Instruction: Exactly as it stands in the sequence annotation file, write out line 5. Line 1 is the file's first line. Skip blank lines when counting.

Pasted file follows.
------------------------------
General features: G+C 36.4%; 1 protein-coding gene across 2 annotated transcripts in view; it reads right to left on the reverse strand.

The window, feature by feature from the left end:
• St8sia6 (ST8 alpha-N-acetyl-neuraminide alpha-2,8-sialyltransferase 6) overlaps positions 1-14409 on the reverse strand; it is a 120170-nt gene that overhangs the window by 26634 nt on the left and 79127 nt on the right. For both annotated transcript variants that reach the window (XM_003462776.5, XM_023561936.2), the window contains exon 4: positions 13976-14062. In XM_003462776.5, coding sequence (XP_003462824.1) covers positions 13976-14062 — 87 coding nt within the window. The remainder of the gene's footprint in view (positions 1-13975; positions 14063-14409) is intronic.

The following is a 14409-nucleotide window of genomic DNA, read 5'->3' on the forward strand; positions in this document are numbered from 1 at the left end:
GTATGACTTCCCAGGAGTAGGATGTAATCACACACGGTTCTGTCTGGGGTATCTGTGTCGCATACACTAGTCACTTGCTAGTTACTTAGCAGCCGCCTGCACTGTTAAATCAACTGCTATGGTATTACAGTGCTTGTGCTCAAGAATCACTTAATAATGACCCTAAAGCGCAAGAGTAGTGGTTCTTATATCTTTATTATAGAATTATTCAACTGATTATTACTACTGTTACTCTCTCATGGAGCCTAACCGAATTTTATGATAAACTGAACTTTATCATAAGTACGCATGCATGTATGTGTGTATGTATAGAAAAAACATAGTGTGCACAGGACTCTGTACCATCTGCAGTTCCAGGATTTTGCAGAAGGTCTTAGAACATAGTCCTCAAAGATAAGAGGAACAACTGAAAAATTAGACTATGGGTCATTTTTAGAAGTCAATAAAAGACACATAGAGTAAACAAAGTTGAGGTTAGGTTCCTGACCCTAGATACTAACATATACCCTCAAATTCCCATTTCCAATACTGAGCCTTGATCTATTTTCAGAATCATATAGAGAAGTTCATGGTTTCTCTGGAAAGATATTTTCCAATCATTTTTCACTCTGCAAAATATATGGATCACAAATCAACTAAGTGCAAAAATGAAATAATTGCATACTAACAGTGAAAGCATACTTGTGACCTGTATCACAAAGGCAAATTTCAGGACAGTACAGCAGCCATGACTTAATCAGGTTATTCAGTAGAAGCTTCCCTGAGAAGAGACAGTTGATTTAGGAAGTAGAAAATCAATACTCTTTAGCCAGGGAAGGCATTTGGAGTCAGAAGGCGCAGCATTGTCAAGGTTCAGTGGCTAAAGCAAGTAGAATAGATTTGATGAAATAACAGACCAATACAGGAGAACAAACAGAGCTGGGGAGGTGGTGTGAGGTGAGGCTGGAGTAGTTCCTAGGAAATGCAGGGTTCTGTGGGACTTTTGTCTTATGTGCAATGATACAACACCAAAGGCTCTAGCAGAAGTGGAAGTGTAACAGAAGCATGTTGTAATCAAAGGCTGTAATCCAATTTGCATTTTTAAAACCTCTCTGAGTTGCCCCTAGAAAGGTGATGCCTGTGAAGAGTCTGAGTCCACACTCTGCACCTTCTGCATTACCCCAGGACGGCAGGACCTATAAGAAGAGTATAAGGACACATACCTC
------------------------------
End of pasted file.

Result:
GTATGACTTCCCAGGAGTAGGATGTAATCACACACGGTTCTGTCTGGGGTATCTGTGTCGCATACACTAGTCACTTGCTAGTTACTTAGCAGCCGCCTGCACTGTTAAATCAACTGCTATGGTATTACAGTGCTTGTGCTCAAGAATCACTTAATAATGACCCTAAAGCGCAAGAGTAGTGGTTCTTATATCTTTATTATAGAATTATTCAACTGATTATTACTACTGTTACTCTCTCATGGAGCCTAACCGAATTTTATGATAAACTGAACTTTATCATAAGTACGCATGCATGTATGTGTGTATGTATAGAAAAAACATAGTGTGCACAGGACTCTGTACCATCTGCAGTTCCAGGATTTTGCAGAAGGTCTTAGAACATAGTCCTCAAAGATAAGAGGAACAACTGAAAAATTAGACTATGGGTCATTTTTAGAAGTCAATAAAAGACACATAGAGTAAACAAAGTTGAGGTTAGGTTCCTGACCCTAGATACTAACATATACCCTCAAATTCCCATTTCCAATACTGAGCCTTGATCTATTTTCAGAATCATATAGAGAAGTTCATGGTTTCTCTGGAAAGATATTTTCCAATCATTTTTCACTCTGCAAAATATATGGATCACAAATCAACTAAGTGCAAAAATGAAATAATTGCATACTAACAGTGAAAGCATACTTGTGACCTGTATCACAAAGGCAAATTTCAGGACAGTACAGCAGCCATGACTTAATCAGGTTATTCAGTAGAAGCTTCCCTGAGAAGAGACAGTTGATTTAGGAAGTAGAAAATCAATACTCTTTAGCCAGGGAAGGCATTTGGAGTCAGAAGGCGCAGCATTGTCAAGGTTCAGTGGCTAAAGCAAGTAGAATAGATTTGATGAAATAACAGACCAATACAGGAGAACAAACAGAGCTGGGGAGGTGGTGTGAGGTGAGGCTGGAGTAGTTCCTAGGAAATGCAGGGTTCTGTGGGACTTTTGTCTTATGTGCAATGATACAACACCAAAGGCTCTAGCAGAAGTGGAAGTGTAACAGAAGCATGTTGTAATCAAAGGCTGTAATCCAATTTGCATTTTTAAAACCTCTCTGAGTTGCCCCTAGAAAGGTGATGCCTGTGAAGAGTCTGAGTCCACACTCTGCACCTTCTGCATTACCCCAGGACGGCAGGACCTATAAGAAGAGTATAAGGACACATACCTC